Matthew Dewan, et al v. M-I, L.L.C.


PUBLISHED OPINION FILED. [16-20182 Reversed and Remanded] Judge: WED , Judge: JLD , Judge: LHS. Mandate pull date is 06/20/2017 [16-20182]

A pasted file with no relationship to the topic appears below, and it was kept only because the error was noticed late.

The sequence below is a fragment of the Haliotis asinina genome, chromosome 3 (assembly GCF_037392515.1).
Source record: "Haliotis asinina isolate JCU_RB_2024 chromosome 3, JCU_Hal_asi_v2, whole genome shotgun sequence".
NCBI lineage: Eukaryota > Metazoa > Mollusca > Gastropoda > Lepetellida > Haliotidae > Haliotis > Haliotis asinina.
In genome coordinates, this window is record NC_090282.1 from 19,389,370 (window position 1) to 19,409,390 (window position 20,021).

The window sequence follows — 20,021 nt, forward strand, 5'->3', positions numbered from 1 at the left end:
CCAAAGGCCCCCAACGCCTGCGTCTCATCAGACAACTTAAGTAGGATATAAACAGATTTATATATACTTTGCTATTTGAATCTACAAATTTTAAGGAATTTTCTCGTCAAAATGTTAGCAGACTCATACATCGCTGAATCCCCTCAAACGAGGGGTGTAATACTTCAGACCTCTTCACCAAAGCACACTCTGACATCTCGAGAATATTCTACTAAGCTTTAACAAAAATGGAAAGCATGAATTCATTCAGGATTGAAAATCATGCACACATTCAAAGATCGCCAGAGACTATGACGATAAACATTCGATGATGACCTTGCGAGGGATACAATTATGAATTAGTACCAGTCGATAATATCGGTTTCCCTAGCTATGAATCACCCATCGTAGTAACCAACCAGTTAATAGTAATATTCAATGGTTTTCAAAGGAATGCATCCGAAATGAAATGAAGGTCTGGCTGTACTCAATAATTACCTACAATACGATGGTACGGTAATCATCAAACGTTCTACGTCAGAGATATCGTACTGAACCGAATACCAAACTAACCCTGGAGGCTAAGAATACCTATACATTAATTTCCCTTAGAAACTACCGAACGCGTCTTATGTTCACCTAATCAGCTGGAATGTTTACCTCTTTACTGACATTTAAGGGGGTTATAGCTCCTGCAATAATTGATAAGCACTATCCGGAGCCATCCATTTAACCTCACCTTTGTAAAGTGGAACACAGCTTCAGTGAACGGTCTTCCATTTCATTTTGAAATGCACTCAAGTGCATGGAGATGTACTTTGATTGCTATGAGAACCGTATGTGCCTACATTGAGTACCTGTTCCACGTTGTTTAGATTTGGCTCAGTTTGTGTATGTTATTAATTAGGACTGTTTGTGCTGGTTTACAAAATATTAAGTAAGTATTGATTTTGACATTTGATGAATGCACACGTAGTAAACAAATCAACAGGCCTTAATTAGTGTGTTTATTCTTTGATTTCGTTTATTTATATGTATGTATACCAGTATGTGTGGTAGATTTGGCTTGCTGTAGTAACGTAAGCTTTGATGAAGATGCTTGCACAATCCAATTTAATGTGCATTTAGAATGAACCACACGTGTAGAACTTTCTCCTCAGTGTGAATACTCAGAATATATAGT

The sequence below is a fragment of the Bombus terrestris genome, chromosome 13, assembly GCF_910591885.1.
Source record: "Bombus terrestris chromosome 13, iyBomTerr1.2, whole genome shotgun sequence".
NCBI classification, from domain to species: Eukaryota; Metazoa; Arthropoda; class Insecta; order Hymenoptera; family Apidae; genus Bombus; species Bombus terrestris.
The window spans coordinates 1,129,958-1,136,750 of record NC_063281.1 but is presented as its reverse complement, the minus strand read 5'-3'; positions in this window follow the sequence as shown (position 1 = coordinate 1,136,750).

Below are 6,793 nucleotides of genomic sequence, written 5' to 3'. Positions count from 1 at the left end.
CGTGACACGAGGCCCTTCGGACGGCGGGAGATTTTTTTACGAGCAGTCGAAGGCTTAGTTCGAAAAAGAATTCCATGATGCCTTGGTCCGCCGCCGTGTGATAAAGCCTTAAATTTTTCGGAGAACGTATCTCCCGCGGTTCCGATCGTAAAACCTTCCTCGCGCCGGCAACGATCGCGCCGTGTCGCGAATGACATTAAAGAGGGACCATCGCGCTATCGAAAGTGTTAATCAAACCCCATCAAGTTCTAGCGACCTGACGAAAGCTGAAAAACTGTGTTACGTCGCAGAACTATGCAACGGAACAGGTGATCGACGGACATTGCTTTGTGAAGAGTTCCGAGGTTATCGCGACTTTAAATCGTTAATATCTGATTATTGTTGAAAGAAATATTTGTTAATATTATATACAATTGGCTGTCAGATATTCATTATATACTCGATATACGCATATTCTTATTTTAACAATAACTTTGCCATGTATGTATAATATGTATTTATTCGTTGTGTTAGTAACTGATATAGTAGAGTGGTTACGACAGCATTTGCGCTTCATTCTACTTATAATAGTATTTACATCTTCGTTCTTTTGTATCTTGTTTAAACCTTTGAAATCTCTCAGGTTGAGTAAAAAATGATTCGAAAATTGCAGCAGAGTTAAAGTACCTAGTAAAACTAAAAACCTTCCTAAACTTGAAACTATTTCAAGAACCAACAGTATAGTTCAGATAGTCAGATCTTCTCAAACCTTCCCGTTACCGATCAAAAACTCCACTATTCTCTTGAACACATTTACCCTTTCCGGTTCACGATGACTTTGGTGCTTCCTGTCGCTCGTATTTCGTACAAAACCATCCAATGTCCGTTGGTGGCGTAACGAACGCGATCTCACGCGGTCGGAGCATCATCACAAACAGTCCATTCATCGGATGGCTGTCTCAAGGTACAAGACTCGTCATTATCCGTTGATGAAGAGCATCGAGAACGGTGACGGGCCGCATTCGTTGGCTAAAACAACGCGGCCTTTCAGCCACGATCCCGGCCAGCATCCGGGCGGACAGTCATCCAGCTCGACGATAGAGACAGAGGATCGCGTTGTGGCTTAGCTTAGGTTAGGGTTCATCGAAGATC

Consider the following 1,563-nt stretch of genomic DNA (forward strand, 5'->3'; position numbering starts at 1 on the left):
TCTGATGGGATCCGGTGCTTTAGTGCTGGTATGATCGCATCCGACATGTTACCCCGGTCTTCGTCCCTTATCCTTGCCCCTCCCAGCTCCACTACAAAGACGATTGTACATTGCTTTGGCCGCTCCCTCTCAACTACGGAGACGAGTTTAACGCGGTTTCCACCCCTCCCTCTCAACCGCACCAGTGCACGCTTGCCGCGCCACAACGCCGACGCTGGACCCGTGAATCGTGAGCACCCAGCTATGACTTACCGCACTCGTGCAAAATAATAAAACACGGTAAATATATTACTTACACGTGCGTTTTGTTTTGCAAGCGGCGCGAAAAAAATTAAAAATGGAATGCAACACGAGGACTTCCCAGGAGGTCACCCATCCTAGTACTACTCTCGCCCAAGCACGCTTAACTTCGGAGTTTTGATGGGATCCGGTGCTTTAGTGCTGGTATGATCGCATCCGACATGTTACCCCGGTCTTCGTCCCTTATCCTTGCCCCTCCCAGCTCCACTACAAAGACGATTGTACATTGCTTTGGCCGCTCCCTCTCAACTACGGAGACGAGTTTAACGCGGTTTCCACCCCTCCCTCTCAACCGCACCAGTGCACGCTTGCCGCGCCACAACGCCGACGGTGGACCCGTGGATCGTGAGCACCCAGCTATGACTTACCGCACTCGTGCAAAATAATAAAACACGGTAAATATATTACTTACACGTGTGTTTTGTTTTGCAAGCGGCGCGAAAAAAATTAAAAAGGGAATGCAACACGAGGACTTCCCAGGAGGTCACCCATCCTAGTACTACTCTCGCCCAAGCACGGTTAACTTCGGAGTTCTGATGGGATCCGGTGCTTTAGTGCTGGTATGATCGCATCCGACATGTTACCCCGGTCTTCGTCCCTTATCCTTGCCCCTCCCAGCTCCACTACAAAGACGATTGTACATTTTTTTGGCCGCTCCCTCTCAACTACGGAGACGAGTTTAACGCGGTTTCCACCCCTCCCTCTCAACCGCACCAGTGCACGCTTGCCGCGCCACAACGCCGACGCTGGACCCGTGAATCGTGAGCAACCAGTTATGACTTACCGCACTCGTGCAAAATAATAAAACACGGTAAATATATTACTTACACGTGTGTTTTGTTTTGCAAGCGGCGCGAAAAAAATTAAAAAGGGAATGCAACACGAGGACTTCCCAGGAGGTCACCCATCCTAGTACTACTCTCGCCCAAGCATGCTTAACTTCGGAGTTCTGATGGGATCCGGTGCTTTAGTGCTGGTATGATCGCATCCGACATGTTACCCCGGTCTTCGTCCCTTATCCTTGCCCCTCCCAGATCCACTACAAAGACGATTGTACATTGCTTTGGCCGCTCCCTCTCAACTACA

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Case: 16-20182 Document: 00514010535 Page: 1 Date Filed: 05/30/2017 IN THE UNITED STATES COURT OF APPEALS United States Court of Appeals FOR THE FIFTH CIRCUIT Fifth Circuit FILED No. 16-20182 May 30, 2017 Lyle W. Cayce Clerk MATTHEW DEWAN, Individually and On Behalf of All Others Similarly Situated; WILLIAM J. CASEY, Plaintiffs - Appellants v. M-I, L.L.C., doing business as M-I SWACO, Defendant - Appellee Appeal from the United States District Court for the Southern District of Texas Before DAVIS, DENNIS, and SOUTHWICK, Circuit Judges. LESLIE H. SOUTHWICK, Circuit Judge: Two oilfield workers sued their employer for unpaid overtime wages. The district court granted summary judgment on the defendant’s affirmative defense that the plaintiffs fell under the administrative exemption of the Fair Labor Standards Act. Finding there to be genuine disputes of material fact that affect whether the exemption applies, we REVERSE and REMAND. FACTUAL AND PROCEDURAL BACKGROUND Defendant M-I SWACO is an oilfield service company that specializes in engineering drilling-fluid systems and additives designed to improve Case: 16-20182 Document: 00514010535 Page: 2 Date Filed: 05/30/2017 No. 16-20182 performance for oil and gas well drilling operations. As part of its business, M-I employs Drilling Fluid Specialists, or “mud engineers,” who work at M-I customer locations to manage the drilling-fluid system and interact directly with the customers by providing advice and other support. The minimum educational requirement for a mud engineer is a high-school diploma. Once hired, mud engineers undergo an eight-week training program at M-I’s office in Houston, Texas. During the program, trainees receive basic instruction on the functions of drilling fluids, their physical and chemical properties, mathematics, and training on the proper use of testing equipment and computer software. A mud engineer works to ensure the properties of the drilling fluid, also known as drilling mud, 1 are within designed specifications as set forth in the mud plan, which is created by a project engineer at M-I’s headquarters and is based on historical drilling in the area. Both plaintiffs claimed that they did not have authority to deviate from the mud plan. Mud engineers perform their duties either by “sitting” on the customer’s well (an extended, round-the-clock monitoring of one drill site) or doing a “drive-by” (quick visits to multiple drill sites). To ensure the drilling mud is performing adequately 2 and within its designated parameters, mud engineers test the mud’s pH, rheology, weight, and viscosity. The tests are generally conducted either in a lab trailer at the “Drilling mud comes in many varieties, ranging from water-based fluid mixed with minerals to oil-based fluid with a composition similar to diesel fuel to synthetic oil-based fluid with a composition similar to food-grade mineral oil.” Whiteman v. Chesapeake Appalachia, L.L.C., 729 F.3d 381, 383 n.3 (4th Cir. 2013). The mud system is a crucial part of a drilling operation that performs approximately ten functions. 1 Improperly maintained mud can have severe and costly consequences for the drilling operation. Among the risks are the loss of circulation and stuck pipes, which may cause the drilling operation to stop and require significant repairs. 2 2 Case: 16-20182 Document: 00514010535 Page: 3 Date Filed: 05/30/2017 No. 16-20182 customer’s site or on the tailgate of the mud engineer’s assigned company vehicle. Plaintiff Dewan testified at his deposition that, after testing was complete, he would provide recommendations to the “company man.” These recommendations were largely accepted without further inquiry. The plaintiffs were typically the only M-I employees or mud engineers on site. M-I employed Plaintiffs Matthew Dewan and William Casey as mud engineers until December 2012. On December 14, 2012, Dewan filed a putative class-action suit against M-I, alleging violations of the overtime provisions of the Fair Labor Standards Act (“FLSA”), 29 U.S.C. §§ 201–19. That same day, Casey consented to join the suit pending collective or class-action certification. After discovery closed, M-I moved for summary judgment on various grounds, including that the plaintiffs were exempt from the FLSA’s overtime requirements under 29 U.S.C. § 213(a)(1). The plaintiffs separately moved for judgment on the pleadings under Federal Rule of Civil Procedure 12(c). The district court (1) denied the plaintiffs’ motion for judgment on the pleadings; (2) denied M-I’s motion for summary judgment as to the claim that Casey was not a party to the lawsuit; (3) denied M-I’s motion as to the FLSA’s outside sales and combination exemptions; and (4) granted M-I’s motion on the grounds that the plaintiffs fell under the FLSA’s administrative exemption. The plaintiffs timely appealed. DISCUSSION In 1938, Congress enacted the FLSA in an effort to ensure each employee covered by the Act would receive “[a] fair day’s pay for a fair day’s work and would be protected from the evil of overwork as well as underpay.” Barrentine v. Arkansas-Best Freight Sys., Inc., 450 U.S. 728, 739 (1981). One way the FLSA effectuates these goals is through its overtime provision, which requires an employer to compensate any covered employee who works in excess of 40 3 Case: 16-20182 Document: 00514010535 Page: 4 Date Filed: 05/30/2017 No. 16-20182 hours in a workweek “at a rate not less than one and one-half times the [employee’s] regular rate . . . .” 29 U.S.C. § 207(a)(1). Relevant here, the FLSA excludes from its overtime requirement those employees working “in a bona fide executive, administrative, or professional capacity . . . .” Id. § 213(a)(1). The district court granted summary judgment for M-I, holding that these employees were exempt from the overtime rules. In our de novo review, we use the same standards as did the district court in considering facts and analyzing law. Owsley v. San Antonio Indep. Sch. Dist., 187 F.3d 521, 523 (5th Cir. 1999). Summary judgment is proper when the movant shows there are no genuine issues of material fact and the movant is entitled to judgment as a matter of law. FED. R. CIV. P. 56(a). When summary judgment is sought on an affirmative defense, as here, the movant “must establish beyond peradventure all of the essential elements of the claim or defense to warrant judgment in his favor.” Fontenot v. Upjohn Co., 780 F.2d 1190, 1194 (5th Cir. 1986). “Once the movant does so, the burden shifts to the nonmovant to establish an issue of fact that warrants trial.” Smith v. Reg’l Transit Auth., 827 F.3d 412, 420 n.4 (5th Cir. 2016). The burden of proof on exempt status is on the employer. Owsley, 187 F.3d at 523. Because of the Act’s remedial nature, we narrowly construe its exemptions in favor of the employee. Id. To all these statements we add something further. There is no dispute about what these two engineers did from day to day. Even so, more is involved of relevance here than just a record of the plaintiffs’ daily activities. Those facts must be interpreted based on the regulations. For the administrative exemption to apply, the employee must be one (1) who is “[c]ompensated on a salary or fee basis at a rate of not less than $455 per week;” (2) “[w]hose primary duty is the performance of office or non-manual work directly related to the management or general business operations of the employer or the 4 Case: 16-20182 Document: 00514010535 Page: 5 Date Filed: 05/30/2017 No. 16-20182 employer’s customers;” and (3) “[w]hose primary duty includes the exercise of discretion and independent judgment with respect to matters of significance.” 29 C.F.R. § 541.200. The compensation of the plaintiffs is clearly sufficient. The second and third criteria, though, require a fact-finder to analyze the facts to determine the employee’s primary duty, how the work directly relates to certain parts of the employer’s business, and whether the duty involves some discretion and independence. We choose two examples to make the point. Even if the evidence is undisputed about the mud engineers’ activities, a fact-finder might also need to decide if what they do is the equivalent of “perform[ing] specialized work along standardized lines involving well-established techniques and procedures[.]” § 541.203(g). Further, would a fact-finder believe the mud engineers are exercising “discretion and independent judgment” when they perform their tasks, with that quoted phrase requiring consideration of “all the facts involved in the particular employment situation” as further explained by a lengthy list of nonexhaustive factors? See § 541.202(b). Most of that is factfinding, not legal analysis. It is with these considerations that we unpack the legal question we must answer — namely, do the plaintiffs fall within the FLSA’s administrative exemption? “That ultimate determination, however, relies on many factual determinations that can be resolved by a jury.” Singer v. City of Waco, 324 F.3d 813, 818 (5th Cir. 2003). We agree with one of this court’s unpublished opinions that we should consider “the amount of time the employee devotes to particular duties, as well as the significance of those duties . . . .” Zannikos v. Oil Inspections (U.S.A.), Inc., 605 F. App’x 349, 352 (5th Cir. 2015). A check on any finding that facts are undisputed is that “the drawing of legitimate inferences from the facts are jury functions, not those of a judge, whether he is ruling on a motion for summary judgment or for a directed verdict.” Anderson 5 Case: 16-20182 Document: 00514010535 Page: 6 Date Filed: 05/30/2017 No. 16-20182 v. Liberty Lobby, Inc., 477 U.S. 242, 255 (1986). We conclude that there remain genuine disputes of material fact, as we will explain. In summary now, factual issues such as identifying these employees’ primary duties, or deciding if they exercised independent judgment and discretion, cannot be resolved without making inferences from the evidence that are subject to genuine dispute. Those interpretations cannot be said on this record to be resolvable on summary judgment. All this review-standard throat-clearing out of the way, we turn to the issues before us. As we note above, the first criterion of the administrative exemption, which concerns the plaintiffs’ weekly earning, is clearly satisfied. Plaintiffs argue, however, that genuine issues of material fact exist as to the second and third criteria. Additionally, the plaintiffs argue the district court placed the burden on them to negate the affirmative defense while allowing M-I to rely on the absence of evidence of any element of the plaintiffs’ case. We will address the two contested criteria separately. We conclude there is error as to both criteria and find it necessary to examine each individually to show the extent of the fact-finding still needed on remand. I. Work “Directly Operations” Related” to “Management or General Business To repeat, the administrative exemption requires the employee to have as his “primary duty . . . the performance of work directly related to the management or general business operations of the employer or the employer’s customers.” § 541.201(a). The regulations define an employee’s “primary duty” as the “principal, main, major or most important duty that the employee performs.” § 541.700(a). The “directly related” test is met by the employee’s “assisting with the running or servicing of the business, as distinguished, for example, from working on a manufacturing production line or selling a product 6 Case: 16-20182 Document: 00514010535 Page: 7 Date Filed: 05/30/2017 No. 16-20182 in a retail or service establishment.” § 541.201(a). Under that inquiry, it is “the type of work performed by the employee” on which we must focus. Id. The plaintiffs argue that their job duties — or the types of work they perform as mud engineers — are fundamentally different from the kinds of positions the regulations set out as examples. Examples of work “directly related to management or general business operations” include such functional areas as human resources, marketing, quality control, and safety and health. § 541.201(b). Another regulation entitled “Administrative exemption examples” includes insurance-claims adjusters, financial-services employees, and human-resource managers. § 541.203. The plaintiffs argue that their mud-engineer position is far removed from both sets of examples. The plaintiffs also rely on a recent Texas district court decision that denied summary judgment to an employer on its affirmative defense that its manufacturing engineer was subject to the FLSA’s administrative exemption. See Elliott v. Dril-Quip, Inc., No. H-14-1743, 2015 WL 7302764 (S.D. Tex. Nov. 18, 2015). There, the district court stated that “it is the actual day-to-day activities of the employees that determine whether the employee is exempt, not the labels the employer or employee place on those duties.” Id. at *6. The court found factual issues existed over the second criterion of whether a manufacturing engineer’s primary duty was directly related to the management or general business operations of the employer or its customers. Id. at *6–*9. There were also factual uncertainties about the third criterion, namely, whether the plaintiff exercised the requisite discretion and independent judgment. Id. at *10–*11. At least for summary judgment, the employer failed to establish that the employee “falls plainly and unmistakably within the terms and spirit of the exemption.” Id. at *11 (alteration omitted). Relying on Elliott and the regulations, the plaintiffs argue the district court erred in concluding that they performed non-manual work for M-I or its 7 Case: 16-20182 Document: 00514010535 Page: 8 Date Filed: 05/30/2017 No. 16-20182 customers. Instead, they contend mud engineers “produce those income- generating services” that are central to M-I’s business model. The plaintiffs seek to align their work as mud engineers with that of oil-well drillers. There is support for that comparison, as the Labor Department included oil-well drillers in a list of “Blue-Collar Occupations That Are Most Likely Nonexempt” under the regulations. See Defining and Delimiting the Exemptions for Executive, Administrative, Professional, Outside Sales and Computer Employees, 69 Fed. Reg. 22,122, 22,242 (Apr. 23, 2004) (as codified at 29 C.F.R. pt. 541). This court has addressed the needed analysis in a few opinions. Particularly relevant is a case in which we stated that the relevant distinction “is between those employees whose primary duty is administering the business affairs of the enterprise [and] those whose primary duty is producing the commodity or commodities, whether goods or services, that the enterprise exists to produce and market.” Dalheim v. KDFW-TV, 918 F.2d 1220, 1230 (5th Cir. 1990). Other circuits have thought to label this distinction as the “administrative-production dichotomy, under which production employees (whose job it is to generate the product or service the business offers to the public) will not qualify for the exemption.” Foster v. Nationwide Mut. Ins. Co., 710 F.3d 640, 644 (6th Cir. 2013). Some courts, though, have doubted, saying such a distinction is more in keeping with the “industrial age” and not so much “the modern service-industry context.” Roe-Midgett v. CC Servs., Inc., 512 F.3d 865, 872 (7th Cir. 2008). Indeed, “[t]he line between administrative and production jobs is not a clear one, particularly given that the item being produced . . . is often an intangible service rather than a material good.” Davis v. J.P. Morgan Chase & Co., 587 F.3d 529, 532 (2d Cir. 2009). Applying these concepts if not the analytical labels to our case, the undisputed evidence is that the plaintiffs’ work requires continuous and 8 Case: 16-20182 Document: 00514010535 Page: 9 Date Filed: 05/30/2017 No. 16-20182 regular contact with the company men at the drilling location where they are assigned. The plaintiffs provide recommendations, anticipate the customer’s concerns with the drilling mud, then address those concerns on M-I’s behalf. Based on this evidence, the district court found the plaintiffs performed work that “directly related to the general business operations of the employer or the employer’s customers, which was their principal value to M-I and its business of supplying drilling fluid systems engineered to improve, even optimize, drilling performance to the oil industry while reducing costs.” It is true that Section 541.201(a) provides that the administrative exemption applies to work relating to the “general business operations” of an employer. What needs to be kept distinct, though, is that the exemption applies when the employee is involved with “administering the business affairs of the enterprise,” not with “producing the commodity” of the business. Dalheim, 918 F.2d at 1230. Supplying the drilling-fluid systems seems more related to producing the commodities than the administering of M-I’s business. The district court also found that “nearly all of [the plaintiffs’] working time related directly to continually monitoring the mud for quality control, in compliance with 29 C.F.R. § 541.201(b) . . . .” That section of the regulation identifies functional areas that are directly related to management and includes “quality control” in a list that also contains “areas such as tax; finance; accounting; budgeting; auditing; insurance; . . . purchasing; procurement;” and others. 29 C.F.R. § 541.201(b). The regulation’s reference to “quality control,” particularly considering the list of which it is a part, seems to mean the quality of the mud being provided to M-I’s customers and not with monitoring and adding materials to the mud as it is being used in drilling wells to ensure that its properties stay within the specifications set forth in the mud plan developed by project engineers. The district court also determined that the plaintiffs’ work as mud 9 Case: 16-20182 Document: 00514010535 Page: 10 Date Filed: 05/30/2017 No. 16-20182 engineers was “directly related to the general business operations” because the plaintiffs “acted as advisors or consultants to M-I’s customers, in compliance with 29 C.F.R. § 541.201(c).” That regulation only sets forth two examples of the types of employees that may be exempt: tax experts and financial consultants. 29 C.F.R. § 541.201(c). We find an opinion from another Circuit to be instructive on the type of work that an exempt advisor or consultant must perform. See Bratt v. Cnty. of Los Angeles, 912 F.2d 1066, 1070 (9th Cir. 1990). In determining whether probation officers fit within the regulation’s concept of advisor, that court held this to be the test: “whether the activities are directly related to management policies or general business operations.” Id. That is, the focus is not on a general concept of advice or consultancy but rather on “policy determinations [for] how a business should be run or run more efficiently . . . .” Id. Through that lens, the probation officers were not clearly “engaged in ‘servicing’ a business within the meaning of” the regulations. Id. Further support for this reasoning can be found in a 1997 opinion letter issued by the Wage and Hour Division of the Department of Labor, which is “entitled to respect” to the extent it is persuasive. See Christensen v. Harris Cnty., 529 U.S. 576, 587 (2000). In responding to an inquiry on whether background investigators fit within the FLSA’s administrative exemption, the opinion letter clarified the type of advice an exempt employee provides: the relevant regulation “is directed at advice on matters that involve policy determinations, i.e., how a business should be run or run more efficiently, not merely providing information in the course of the customer’s daily business operation.” U.S. Dep’t of Labor, Wage & Hour Div., Op. Letter (Sept. 12, 1997). Generally, this requires an exempt employee to participate “in important staff functions of the employer or the employer’s clients or customers as opposed to the production functions.” Id. 10 Case: 16-20182 Document: 00514010535 Page: 11 Date Filed: 05/30/2017 No. 16-20182 Finally, one of our unpublished opinions explains in a useful context the type of advisory role an exempt employee must perform. See Zannikos, 605 F. App’x at 350. We held that the plaintiffs’ work as marine superintendents fit within this element of the administrative exemption; the employees argued they did not perform non-manual work directly related to the general business operations of the employer’s customer. Id. at 353. Our analysis required us to be fairly precise about the work: The plaintiffs’ work, including that relating to line blending, primarily included supervision, quality control, and ensuring compliance with applicable standards. They did not transfer oil, blend oil, or manufacture or sell petroleum products themselves. Instead, they oversaw these functions and provided [the employer’s] customers with inspection and operational support services. Such services are not considered production. Id. We also found that the employees’ “primary duties included work in several functional areas explicitly listed as administrative in Section 541.201(b), including quality control, safety, and legal and regulatory compliance.” Id. Having “concluded that the plaintiffs performed non-manual work directly related to the management of [the employer’s] customers,” we deemed it “inconsequential” whether they performed the same task “directly related to the management” of their employer. Id. at 354. There are significant distinctions between the work performed by these mud engineers and the Zannikos marine superintendents. The latter oversaw the work performed by the customers’ employees, contractors, and equipment. Id. at 351. Mud engineers, on the other hand, neither assured compliance with health and safety standards nor engaged in tasks likely to qualify as the “general administrative work applicable to the running of any business.” See Davis, 587 F.3d at 535. “[W]ork that [i]s primarily functional rather than 11 Case: 16-20182 Document: 00514010535 Page: 12 Date Filed: 05/30/2017 No. 16-20182 conceptual” does not meet the standard. See id. We conclude that the district court erred in granting summary judgment on the issue of whether the plaintiffs’ work could be classified as office or non-manual work directly related to the general business operations of M-I’s customers. II. Discretion and Independent Judgment in Matters of Significance The final criterion for the administrative exemption requires that an employee’s primary duty “include the exercise of discretion and independent judgment with respect to matters of significance.” 29 C.F.R. § 541.202(a). The phrase “matters of significance” is defined to “refer[] to the level of importance or consequence of the work performed.” Id. Additionally, the regulations require that the “exercise of discretion and independent judgment must be more than the use of skill in applying well-established techniques, procedures or specific standards described in manuals or other sources.” § 541.202(e). Notably, “employees can exercise discretion and independent judgment even if their decisions or recommendations are reviewed at a higher level.” § 541.202(c). The regulations provide a non-exclusive list of factors relevant to this criterion. Included are “whether the employee has authority to formulate, affect, interpret, or implement management policies or operating practices; . . . whether the employee has authority to waive or deviate from established policies and procedures without prior approval; [and] whether the employee has authority to negotiate and bind the company on significant matters[.]” § 541.202(b). The employee’s degree of discretion must be considered “in the light of all the facts involved in the particular employment situation in which the question arises.” Id. The district court concluded that the matter of significance over which the plaintiffs exercised the requisite discretion and independent judgment was 12 Case: 16-20182 Document: 00514010535 Page: 13 Date Filed: 05/30/2017 No. 16-20182 the “quality control of the condition of the mud . . . .” The district court determined that Dewan and Casey’s primary duty “involved first determining the condition of the mud in various locations admittedly through a variety of fairly standard tests” and then deciding “which of various additives and treatments of the mud or what tradeoffs would optimize drilling performance . . . .” In effect, the court reasoned that the engineers evaluated alternate courses of action and thereby satisfied the need for exercising “discretion and independent judgment,” which the relevant regulation describes as “the comparison and the evaluation of possible courses of conduct, and acting or making a decision after the various possibilities have been considered.” § 541.202(a). The district court also found that the plaintiffs’ work affected M-I’s operating procedures, which is one of the non-exhaustive factors the regulations identify. The court based its determination on the fact that although plaintiffs “strove to stay within the parameters of the mud plans created by engineers in M-I’s offices, they could deviate from or go outside of those parameters when conditions required them to” do so. Also relevant is whether the plaintiffs had “authority to make an independent choice, free from immediate direction or supervision.” § 541.202(c). The district court found that even though there were “distinctions between Dewan and Casey’s experiences,” both mud engineers acted with limited supervision and made independent choices. The district court considered that the regulation explicitly “does not require that the decisions made by an employee have a finality that goes with unlimited authority and a complete absence of review.” Recommendations at times can suffice, and occasional review by higher-level employees does not prevent a finding that discretion and independent judgment are being exercised. See § 541.202(c). The plaintiffs disagree with the defendants’ argument that the plaintiffs 13 Case: 16-20182 Document: 00514010535 Page: 14 Date Filed: 05/30/2017 No. 16-20182 “had the requisite discretion and independent judgment so long as they stayed within the parameters outlined in the mud plan.” The plaintiffs rely on a nonbinding district court decision that rejected a similar argument involving the work of a manufacturing engineer. See generally Elliott, 2015 WL 7302764. There, the district court determined even though the employee “used his experience and knowledge,” much of the manufacturing engineer’s work was “routine or copy and paste.” Id. at *11. There is little evidence that the plaintiffs were given “authority to formulate, affect, interpret, or implement management policies or operating practices[.]” 29 C.F.R. § 541.202(b) (factor one). Both Dewan and Casey testified that they lacked such authority. Dewan stated that he “didn’t have the authority to change what was in the mud program.” Instead, he could “make recommendations based on the drilling — the drilling procedures that were going on and all that, and then get approval if they wanted to change it.” Casey agreed with the question that if he believed a change needed to be made in order to stay in compliance with the drilling plan, “you have to raise that to the people above you; right?” A reasonable jury could credit this testimony and find that the plaintiffs exercised no discretion as mud engineers and merely “appl[ied] wellestablished techniques, procedures or specific standards described in manuals or other sources.” See id. § 541.202(e). By regulation, there is no exemption if employees “simply apply well-established techniques or procedures described in manuals or other sources within closely prescribed limits . . . .” Id. § 541.704. Other Section 541.202(b) factors for which there was no evidence include whether the employees had the authority to commit M-I in matters that have significant financial impact, or negotiate and bind M-I on significant matters, or represent M-I in handling complaints, arbitrating disputes, or resolving grievances. 14 Case: 16-20182 Document: 00514010535 Page: 15 Date Filed: 05/30/2017 No. 16-20182 Moreover, a review of the plaintiffs’ responsibilities suggests that their work involved little more than “the use of skill in applying well-established techniques, procedures or specific standards described in manuals or other sources,” § 541.202(e), and that they primarily performed “inspector-type duties” consisting of “specialized work along standardized lines involving wellestablished techniques and procedures[,] which may have been catalogued and described in manuals or other sources,” Clark v. Centene Co. of Texas, L.P., 656 F. App’x 688, 692 (5th Cir. 2016) (unpublished) (quoting § 541.203(g)). This limited factual record could reasonably be interpreted to provide two different understandings of the scope of the plaintiffs’ discretionary authority and independent judgment. This is evidence that must be weighed by a jury. Notably, a vast majority of this contrary evidence comes from the plaintiffs’ own testimony. “To the extent the testimony of a witness who is also a party may be impaired by party self-interest, it is ordinarily the role of the jury—not the court on summary judgment—to discount it accordingly.” Johnson v. Perez, 823 F.3d 701, 710 (D.C. Cir. 2016). This is such a case. However close the determination may be, M-I has not established its affirmative defense beyond peradventure. See Smith, 827 F.3d at 420 n.4. We REVERSE and REMAND for further proceedings consistent with this opinion. 15